Spending Time in the Palace. Where I Belong.

Though the weather was bleak, we were up and ready to go bright and early. We packed up and dropped our bags with the concierge since we were Hilton hopping later in the day. Our stop was the Hofburg Palace.

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Hoffburg Palace, also known as the Winter Palace

We are clearly masters of Viennese public transportation, because after that first little miscue when we arrived (and that was totally the fault of the online mapping program) we didn’t have any problem getting around the town.

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Riding on the metro

The subway system is color coded. the Hilton Vienna Plaza is on the purple line which is a straight shot to the Hofburg Palace via the Volkstheater stop. Unfortunately, finding the door to the palace is not as easy. Our first attempt landed us in the public library, which apparently occupies the main section of the original palace. We wandered around snapping exterior shots until we stumbled across the entrance tucked away in a courtyard on the side of the building.

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Seriously, Vienna, you could use more signage.

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Random palace door

We’d purchased the Sisi Museum tickets, which included the Silver Collection, the Imperial Residences, and the Schoenbrunn Palace. The first thing we saw was the silver exhibit which included the royal dishes, silverware, glasses, and the most candelabras I have ever seen in my entire life.

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One of the MANY rooms full of candelabras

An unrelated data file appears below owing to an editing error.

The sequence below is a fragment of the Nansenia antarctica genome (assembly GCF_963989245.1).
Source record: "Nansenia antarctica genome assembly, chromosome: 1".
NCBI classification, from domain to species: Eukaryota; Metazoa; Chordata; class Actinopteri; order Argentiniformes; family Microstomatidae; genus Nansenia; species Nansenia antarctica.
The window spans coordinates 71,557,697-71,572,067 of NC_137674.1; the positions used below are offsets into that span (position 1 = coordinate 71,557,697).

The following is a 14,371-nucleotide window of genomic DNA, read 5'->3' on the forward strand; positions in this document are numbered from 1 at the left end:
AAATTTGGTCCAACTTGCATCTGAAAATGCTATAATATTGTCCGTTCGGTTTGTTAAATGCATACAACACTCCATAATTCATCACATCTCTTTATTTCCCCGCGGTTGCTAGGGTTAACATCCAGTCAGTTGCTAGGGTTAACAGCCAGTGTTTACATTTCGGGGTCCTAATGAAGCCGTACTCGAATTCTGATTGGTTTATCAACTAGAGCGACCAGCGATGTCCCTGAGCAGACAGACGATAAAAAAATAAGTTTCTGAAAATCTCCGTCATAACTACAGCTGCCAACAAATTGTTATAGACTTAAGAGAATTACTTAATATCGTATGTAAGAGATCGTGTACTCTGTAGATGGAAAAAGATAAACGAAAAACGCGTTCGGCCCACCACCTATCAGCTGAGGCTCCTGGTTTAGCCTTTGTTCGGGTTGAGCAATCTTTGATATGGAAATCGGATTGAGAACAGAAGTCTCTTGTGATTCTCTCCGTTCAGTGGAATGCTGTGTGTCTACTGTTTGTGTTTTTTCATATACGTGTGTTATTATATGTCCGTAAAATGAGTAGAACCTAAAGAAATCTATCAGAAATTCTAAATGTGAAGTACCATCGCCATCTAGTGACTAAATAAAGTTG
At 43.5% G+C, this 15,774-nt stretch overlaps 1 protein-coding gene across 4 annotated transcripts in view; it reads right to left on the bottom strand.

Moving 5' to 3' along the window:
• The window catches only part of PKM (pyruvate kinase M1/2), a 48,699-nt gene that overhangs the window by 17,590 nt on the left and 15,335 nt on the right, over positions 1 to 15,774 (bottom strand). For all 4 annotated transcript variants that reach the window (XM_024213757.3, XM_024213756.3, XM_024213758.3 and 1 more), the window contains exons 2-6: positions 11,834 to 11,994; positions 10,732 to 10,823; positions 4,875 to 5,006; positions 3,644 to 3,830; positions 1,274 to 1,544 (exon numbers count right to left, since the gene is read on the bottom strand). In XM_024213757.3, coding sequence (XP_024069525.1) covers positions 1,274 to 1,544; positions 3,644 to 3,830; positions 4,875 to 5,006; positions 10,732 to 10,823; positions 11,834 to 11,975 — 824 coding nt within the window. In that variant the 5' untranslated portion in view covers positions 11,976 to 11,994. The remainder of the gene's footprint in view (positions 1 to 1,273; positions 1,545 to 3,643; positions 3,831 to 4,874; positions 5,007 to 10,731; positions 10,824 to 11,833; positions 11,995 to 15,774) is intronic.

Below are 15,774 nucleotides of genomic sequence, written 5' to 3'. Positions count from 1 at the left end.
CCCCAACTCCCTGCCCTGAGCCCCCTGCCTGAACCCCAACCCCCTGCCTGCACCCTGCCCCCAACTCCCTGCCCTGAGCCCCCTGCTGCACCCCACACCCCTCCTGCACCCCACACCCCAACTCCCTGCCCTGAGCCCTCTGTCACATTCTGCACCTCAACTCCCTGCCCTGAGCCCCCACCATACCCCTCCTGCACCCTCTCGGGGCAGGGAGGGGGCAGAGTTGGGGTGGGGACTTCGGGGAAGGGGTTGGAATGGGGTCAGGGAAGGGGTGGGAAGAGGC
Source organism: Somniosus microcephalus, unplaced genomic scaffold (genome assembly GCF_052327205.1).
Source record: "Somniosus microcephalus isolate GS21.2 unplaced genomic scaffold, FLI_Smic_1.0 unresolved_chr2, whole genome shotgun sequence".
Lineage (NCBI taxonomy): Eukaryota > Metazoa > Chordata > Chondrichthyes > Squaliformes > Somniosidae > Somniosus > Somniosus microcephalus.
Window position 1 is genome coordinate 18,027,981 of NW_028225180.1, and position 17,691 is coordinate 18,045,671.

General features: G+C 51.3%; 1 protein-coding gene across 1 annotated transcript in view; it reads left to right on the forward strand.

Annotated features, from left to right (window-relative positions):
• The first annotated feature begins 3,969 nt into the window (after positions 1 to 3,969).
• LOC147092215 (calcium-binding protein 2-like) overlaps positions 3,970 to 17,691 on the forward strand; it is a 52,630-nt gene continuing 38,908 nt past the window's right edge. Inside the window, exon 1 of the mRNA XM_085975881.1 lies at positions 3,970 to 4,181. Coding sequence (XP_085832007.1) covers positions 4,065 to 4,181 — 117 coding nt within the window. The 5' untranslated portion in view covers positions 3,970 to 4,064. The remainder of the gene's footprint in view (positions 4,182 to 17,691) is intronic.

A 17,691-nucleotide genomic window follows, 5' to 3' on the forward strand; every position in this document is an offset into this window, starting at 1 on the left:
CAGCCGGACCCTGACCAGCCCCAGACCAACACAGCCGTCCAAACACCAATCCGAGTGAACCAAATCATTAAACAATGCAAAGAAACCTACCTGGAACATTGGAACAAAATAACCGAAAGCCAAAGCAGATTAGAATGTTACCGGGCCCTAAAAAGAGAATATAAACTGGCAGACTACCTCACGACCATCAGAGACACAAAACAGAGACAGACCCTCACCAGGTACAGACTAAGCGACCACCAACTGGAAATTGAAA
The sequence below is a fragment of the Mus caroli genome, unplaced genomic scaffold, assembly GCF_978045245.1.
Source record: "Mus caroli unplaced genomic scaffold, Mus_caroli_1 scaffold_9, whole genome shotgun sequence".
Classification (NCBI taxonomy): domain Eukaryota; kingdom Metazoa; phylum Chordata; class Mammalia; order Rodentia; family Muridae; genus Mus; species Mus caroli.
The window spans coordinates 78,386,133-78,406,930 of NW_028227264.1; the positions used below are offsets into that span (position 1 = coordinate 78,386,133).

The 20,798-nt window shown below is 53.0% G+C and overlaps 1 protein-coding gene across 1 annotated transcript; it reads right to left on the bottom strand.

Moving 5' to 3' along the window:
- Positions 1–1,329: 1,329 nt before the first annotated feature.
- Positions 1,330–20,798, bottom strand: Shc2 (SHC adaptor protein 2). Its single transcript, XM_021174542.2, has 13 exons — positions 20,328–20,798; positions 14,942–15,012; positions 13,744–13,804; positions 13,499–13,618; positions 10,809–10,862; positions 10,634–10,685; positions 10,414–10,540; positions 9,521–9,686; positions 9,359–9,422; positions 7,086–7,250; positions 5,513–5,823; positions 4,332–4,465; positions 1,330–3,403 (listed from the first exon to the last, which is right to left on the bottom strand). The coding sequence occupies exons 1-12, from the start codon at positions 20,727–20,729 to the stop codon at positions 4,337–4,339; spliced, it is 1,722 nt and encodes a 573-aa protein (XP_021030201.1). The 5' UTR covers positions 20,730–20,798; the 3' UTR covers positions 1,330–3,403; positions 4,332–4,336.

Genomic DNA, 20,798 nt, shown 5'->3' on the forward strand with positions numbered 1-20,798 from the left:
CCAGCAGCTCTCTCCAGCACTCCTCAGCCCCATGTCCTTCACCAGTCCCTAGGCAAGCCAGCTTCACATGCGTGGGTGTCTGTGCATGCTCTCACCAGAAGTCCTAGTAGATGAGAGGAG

Suddenly I’ve realized I don’t own a single candelabra and though I don’t have enough room in my bag to take one back, I’ll be shopping for that on Amazon tonight and chances are I’ll have one before I get home. Thanks Amazon!

The Hofburg was the residence of the Habsburgs for over 600 years which meant it was also the centre of the Holy Roman Empire.  Apparently, each member of the family had their own apartments or suites in one of the numerous palace wings. Today most of the space is used for a range of museums as well as offices, government ministries and the presidential residence. We visited the apartments of Franz Joseph and Elisabeth (Sisi). Photographs were prohibited, and since I am a little rule bound, I didn’t try to take any, but I borrowed a few from the internet so you can see the Baroque interior that was just dripping with gilt and you’ll see why I’ve decided to make a few changes to the condo when I get home…

Need more gilt.

Need more gilt.

What was most striking about the Sisi museum were the quotes from Elisabeth haging throughout. Apparently she was quite depressed even though she had amazing hair and billions of candelabras. Though after reading a bit more about her son’s murder-suicide and her relationship with her mother-in-law, it all made sense.

Also, she had a workout room with some really interesting equipment which kinda explained the minuscule size of her dresses.

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Workout and dressing room in Sisi Museum

As we left we found another Christmas market and some really interesting statues. They reminded me of Prague because they were very disturbing. But we didn’t have time to linger we were off to see the crypts!

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Dark, really really dark!

 

About isherri

I'm the Director of Consultative Services at big time education publisher and a half hippy, half clown, latte sipping, brunch munching, MINI driving, rabid social media enthusiast.
This entry was posted in Getting Around, Life Story and tagged , , , , , . Bookmark the permalink.

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